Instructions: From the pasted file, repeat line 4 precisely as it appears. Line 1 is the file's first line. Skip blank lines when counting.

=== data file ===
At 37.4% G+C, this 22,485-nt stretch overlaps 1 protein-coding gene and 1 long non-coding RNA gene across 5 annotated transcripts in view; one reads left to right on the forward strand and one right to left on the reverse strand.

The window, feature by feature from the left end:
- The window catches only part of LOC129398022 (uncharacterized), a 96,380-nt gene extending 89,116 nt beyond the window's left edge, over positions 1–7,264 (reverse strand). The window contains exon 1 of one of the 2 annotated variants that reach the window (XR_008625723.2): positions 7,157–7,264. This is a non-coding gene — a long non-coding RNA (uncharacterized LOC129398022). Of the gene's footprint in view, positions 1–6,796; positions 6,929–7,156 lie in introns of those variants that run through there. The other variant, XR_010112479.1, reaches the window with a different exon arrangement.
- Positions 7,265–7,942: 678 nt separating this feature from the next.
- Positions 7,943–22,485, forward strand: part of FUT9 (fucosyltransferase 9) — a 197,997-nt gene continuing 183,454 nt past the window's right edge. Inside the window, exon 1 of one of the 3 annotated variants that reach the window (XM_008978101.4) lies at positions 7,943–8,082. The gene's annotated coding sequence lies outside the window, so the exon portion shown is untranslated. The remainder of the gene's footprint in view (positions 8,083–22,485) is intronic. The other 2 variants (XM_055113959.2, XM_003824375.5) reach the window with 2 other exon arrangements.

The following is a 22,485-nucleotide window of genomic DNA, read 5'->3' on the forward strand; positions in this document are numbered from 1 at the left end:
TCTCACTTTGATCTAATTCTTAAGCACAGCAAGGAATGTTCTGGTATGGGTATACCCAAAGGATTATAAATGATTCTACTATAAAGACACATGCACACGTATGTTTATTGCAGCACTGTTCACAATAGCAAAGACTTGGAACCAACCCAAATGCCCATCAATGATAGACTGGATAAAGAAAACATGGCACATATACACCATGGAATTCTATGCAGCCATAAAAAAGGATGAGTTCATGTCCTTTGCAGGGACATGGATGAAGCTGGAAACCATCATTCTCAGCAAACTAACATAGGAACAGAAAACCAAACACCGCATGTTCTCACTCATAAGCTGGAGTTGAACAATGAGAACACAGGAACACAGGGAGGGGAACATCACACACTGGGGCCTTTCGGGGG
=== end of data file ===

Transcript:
- Positions 7,265–7,942: 678 nt separating this feature from the next.